November 06, 2006
In C++ 'using' can be like a D alias but with the target name implied.

E.g.
   using Namespace::Class;

is like
   alias Module.Class Class;

I find I'm using the latter construct pretty often, and it just looks redundant compared to the equivalent in C++.  If not a new 'using' keyword, perhaps we could allow this?:

   alias some.package.module;

or this

   alias some.package.module .;  // unix 'ln -s' syntax!

as a synonym for

    alias some.package.module module;

If the thing being aliased has no dots,
    alias string;
then it would be an error (just like "alias x x" is an error).

--
Another use of 'using' in C++ is, within the current block scope, to bring every symbol in a namespace into the name table.  E.g.

   using namespace std;

makes std::string, std::vector, etc, all accessible without the std:: prefix.

This is quite similar to what with(std){...} would do, except 'using' does it in the _current_ block scope rather than requiring you create a new block scope.  I find 'with' to be quite handy, but sometimes the scope and extra nesting level are annoying, and it gets ugly if you want to 'with' two or more things simultaneously.  For example, say you want to use std.math and std.string in one function (but don't want them polluting your namespace elsewhere):

  static import std.math;
  static import std.string;
  ...
  void do_something()
  {
      with(std.math) {
          with(std.string) {
             str = format("%f <= %f", fmin(a,b), fmax(a,b));
             ...
             ...

          }
      }
  }

As an alternative to that, an alias-like "with declaration" would be handy:

  void do_something()
  {
      with std.math, std.string;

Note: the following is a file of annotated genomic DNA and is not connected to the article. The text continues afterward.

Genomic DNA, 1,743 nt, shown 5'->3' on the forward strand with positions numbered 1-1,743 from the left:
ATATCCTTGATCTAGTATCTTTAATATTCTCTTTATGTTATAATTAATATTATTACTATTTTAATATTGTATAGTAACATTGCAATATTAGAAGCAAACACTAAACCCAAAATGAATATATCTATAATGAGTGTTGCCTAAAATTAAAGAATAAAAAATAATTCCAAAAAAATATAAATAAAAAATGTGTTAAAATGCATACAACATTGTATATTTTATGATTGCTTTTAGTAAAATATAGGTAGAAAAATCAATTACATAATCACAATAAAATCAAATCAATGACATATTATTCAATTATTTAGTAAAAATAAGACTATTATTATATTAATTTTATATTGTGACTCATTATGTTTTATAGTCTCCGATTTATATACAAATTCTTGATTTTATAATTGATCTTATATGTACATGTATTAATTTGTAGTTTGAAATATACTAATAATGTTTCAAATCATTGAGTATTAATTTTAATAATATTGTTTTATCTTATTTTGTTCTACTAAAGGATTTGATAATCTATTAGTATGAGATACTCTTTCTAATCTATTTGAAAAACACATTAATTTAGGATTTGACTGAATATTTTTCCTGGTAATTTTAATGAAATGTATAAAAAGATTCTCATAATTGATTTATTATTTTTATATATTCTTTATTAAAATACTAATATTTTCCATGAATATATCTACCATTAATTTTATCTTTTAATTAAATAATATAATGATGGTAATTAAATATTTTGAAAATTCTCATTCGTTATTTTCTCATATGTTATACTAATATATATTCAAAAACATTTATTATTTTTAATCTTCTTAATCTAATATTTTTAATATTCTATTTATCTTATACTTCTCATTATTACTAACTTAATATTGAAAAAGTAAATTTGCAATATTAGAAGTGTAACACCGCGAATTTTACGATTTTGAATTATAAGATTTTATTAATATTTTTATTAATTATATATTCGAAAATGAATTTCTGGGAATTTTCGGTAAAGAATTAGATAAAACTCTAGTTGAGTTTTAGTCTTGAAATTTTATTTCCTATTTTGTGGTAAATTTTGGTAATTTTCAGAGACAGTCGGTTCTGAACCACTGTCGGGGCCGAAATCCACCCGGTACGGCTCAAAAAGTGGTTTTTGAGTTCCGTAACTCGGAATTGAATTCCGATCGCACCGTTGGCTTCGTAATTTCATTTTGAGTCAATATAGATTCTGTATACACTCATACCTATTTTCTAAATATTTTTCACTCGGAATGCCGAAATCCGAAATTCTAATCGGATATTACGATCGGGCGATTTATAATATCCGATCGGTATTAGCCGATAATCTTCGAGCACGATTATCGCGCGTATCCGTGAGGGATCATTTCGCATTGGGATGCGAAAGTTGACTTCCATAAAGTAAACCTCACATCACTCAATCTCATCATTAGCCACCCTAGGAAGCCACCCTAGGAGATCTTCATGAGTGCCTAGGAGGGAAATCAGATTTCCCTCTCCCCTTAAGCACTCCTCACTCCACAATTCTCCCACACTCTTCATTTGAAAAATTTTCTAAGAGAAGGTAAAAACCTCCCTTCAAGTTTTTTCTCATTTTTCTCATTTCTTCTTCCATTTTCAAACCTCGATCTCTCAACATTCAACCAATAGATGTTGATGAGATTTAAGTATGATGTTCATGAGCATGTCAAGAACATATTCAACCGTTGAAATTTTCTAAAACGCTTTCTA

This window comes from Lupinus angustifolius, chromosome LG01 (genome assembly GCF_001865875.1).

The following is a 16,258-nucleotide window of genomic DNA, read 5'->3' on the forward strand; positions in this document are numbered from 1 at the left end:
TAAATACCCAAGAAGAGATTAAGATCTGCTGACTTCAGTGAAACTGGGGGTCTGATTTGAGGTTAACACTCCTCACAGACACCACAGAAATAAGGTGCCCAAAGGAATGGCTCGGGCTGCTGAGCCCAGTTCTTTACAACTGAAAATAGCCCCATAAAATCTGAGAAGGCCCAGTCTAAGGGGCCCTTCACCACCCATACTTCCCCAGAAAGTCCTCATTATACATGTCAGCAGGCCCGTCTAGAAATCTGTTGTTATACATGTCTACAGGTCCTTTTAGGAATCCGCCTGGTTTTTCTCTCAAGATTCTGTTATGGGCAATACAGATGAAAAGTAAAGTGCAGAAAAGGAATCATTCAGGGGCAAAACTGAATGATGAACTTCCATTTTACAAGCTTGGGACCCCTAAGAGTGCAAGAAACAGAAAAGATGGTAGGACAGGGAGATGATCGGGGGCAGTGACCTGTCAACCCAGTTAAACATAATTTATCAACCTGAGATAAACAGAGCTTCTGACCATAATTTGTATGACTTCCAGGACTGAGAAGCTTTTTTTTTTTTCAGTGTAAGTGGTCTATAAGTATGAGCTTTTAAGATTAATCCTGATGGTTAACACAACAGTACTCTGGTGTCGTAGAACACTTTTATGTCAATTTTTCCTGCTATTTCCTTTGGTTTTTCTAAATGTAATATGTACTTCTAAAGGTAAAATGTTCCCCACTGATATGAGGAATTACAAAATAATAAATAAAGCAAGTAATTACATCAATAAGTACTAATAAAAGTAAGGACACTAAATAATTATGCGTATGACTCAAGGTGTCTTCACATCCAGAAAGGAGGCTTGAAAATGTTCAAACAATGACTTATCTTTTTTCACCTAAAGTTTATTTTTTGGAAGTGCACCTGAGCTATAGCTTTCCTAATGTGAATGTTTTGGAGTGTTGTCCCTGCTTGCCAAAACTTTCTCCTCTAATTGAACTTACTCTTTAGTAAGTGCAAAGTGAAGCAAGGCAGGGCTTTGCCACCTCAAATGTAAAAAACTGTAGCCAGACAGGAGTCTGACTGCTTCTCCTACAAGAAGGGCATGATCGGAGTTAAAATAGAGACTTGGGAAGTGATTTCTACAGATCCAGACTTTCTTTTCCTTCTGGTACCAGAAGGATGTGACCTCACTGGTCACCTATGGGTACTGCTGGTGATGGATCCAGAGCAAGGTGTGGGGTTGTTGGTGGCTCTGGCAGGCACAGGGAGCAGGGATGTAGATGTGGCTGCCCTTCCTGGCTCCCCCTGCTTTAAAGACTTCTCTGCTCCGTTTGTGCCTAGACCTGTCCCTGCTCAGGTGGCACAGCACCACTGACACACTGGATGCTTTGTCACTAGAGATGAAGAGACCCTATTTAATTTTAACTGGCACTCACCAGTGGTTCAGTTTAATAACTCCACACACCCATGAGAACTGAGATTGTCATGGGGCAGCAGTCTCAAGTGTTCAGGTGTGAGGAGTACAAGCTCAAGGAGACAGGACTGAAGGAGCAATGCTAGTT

str = format("%f <= %f", fmin(a,b), fmax(a,b));
      ...
      ...
  }

It's basically the same as 'import' (in fact "with m=std.math" would make sense too), except unlike import, it can be used anywhere, and not just at the top-level scope, and it doesn't actually import anything new, just gives new names to existing imported symbols.  For that reason it is probably a bad idea to use the 'import' keyword for this functionality.

Like in C++ the compiler can complain if there are some symbols that overlap.  Though I'd prefer it just use a 'last one wins' rule, which would be more equivalent to the nested 'with statements' case.  Anyway, I use that sort of pattern a lot in C++ (putting 'using' statements within functions or classes or individual scopes).  It's just good programming practice to minimize namepspace pollution as much as possible.

--
Finally I wish there were some way to bring all the values in an *enum* into the current name resolution scope.  For example:

enum Buttons {
   Left,
   Right,
   Middle
}
with(Buttons) {  // doesn't work!
   x = Left|Middle
}
alias Buttons B;
y = B.Left | B.Middle;  // ok, but not as nice looking


--bb
November 07, 2006

Bill Baxter wrote:
> ...
> 
> As an alternative to that, an alias-like "with declaration" would be handy:
> 
>   void do_something()
>   {
>       with std.math, std.string;
>       str = format("%f <= %f", fmin(a,b), fmax(a,b));
>       ...
>       ...
>   }
> 

Or, you could use this to keep it consistent with various other block-modifying keywords:

> void do_something()
> {
>     with(std.math):
>     with(std.string): // or even with(std.math,std.string):
>     str = format("%f <= %f", fmin(a,b), fmax(a,b));
>     ...
>     ...
> }

> -- 
> Finally I wish there were some way to bring all the values in an *enum* into the current name resolution scope.  For example:
> 
> enum Buttons {
>    Left,
>    Right,
>    Middle
> }
> with(Buttons) {  // doesn't work!
>    x = Left|Middle
> }
> alias Buttons B;
> y = B.Left | B.Middle;  // ok, but not as nice looking
> 
> 
> --bb

Allowing you to use an Enum's name without the prefix is one of the things I actually miss about Visual Basic.  Sure, requiring the prefix is nice for the sake of organisation, but it gets *really* aggravating after a while.

	-- Daniel

-- 
Unlike Knuth, I have neither proven or tried the above; it may not even make sense.

v2sw5+8Yhw5ln4+5pr6OFPma8u6+7Lw4Tm6+7l6+7D i28a2Xs3MSr2e4/6+7t4TNSMb6HTOp5en5g6RAHCP  http://hackerkey.com/
November 07, 2006
Daniel Keep wrote:
>> Finally I wish there were some way to bring all the values in an *enum* into the current name resolution scope.  For example:
>>
>> enum Buttons {
>>    Left,
>>    Right,
>>    Middle
>> }
>> with(Buttons) {  // doesn't work!
>>    x = Left|Middle
>> }
>> alias Buttons B;
>> y = B.Left | B.Middle;  // ok, but not as nice looking
>>
>>
>> --bb
>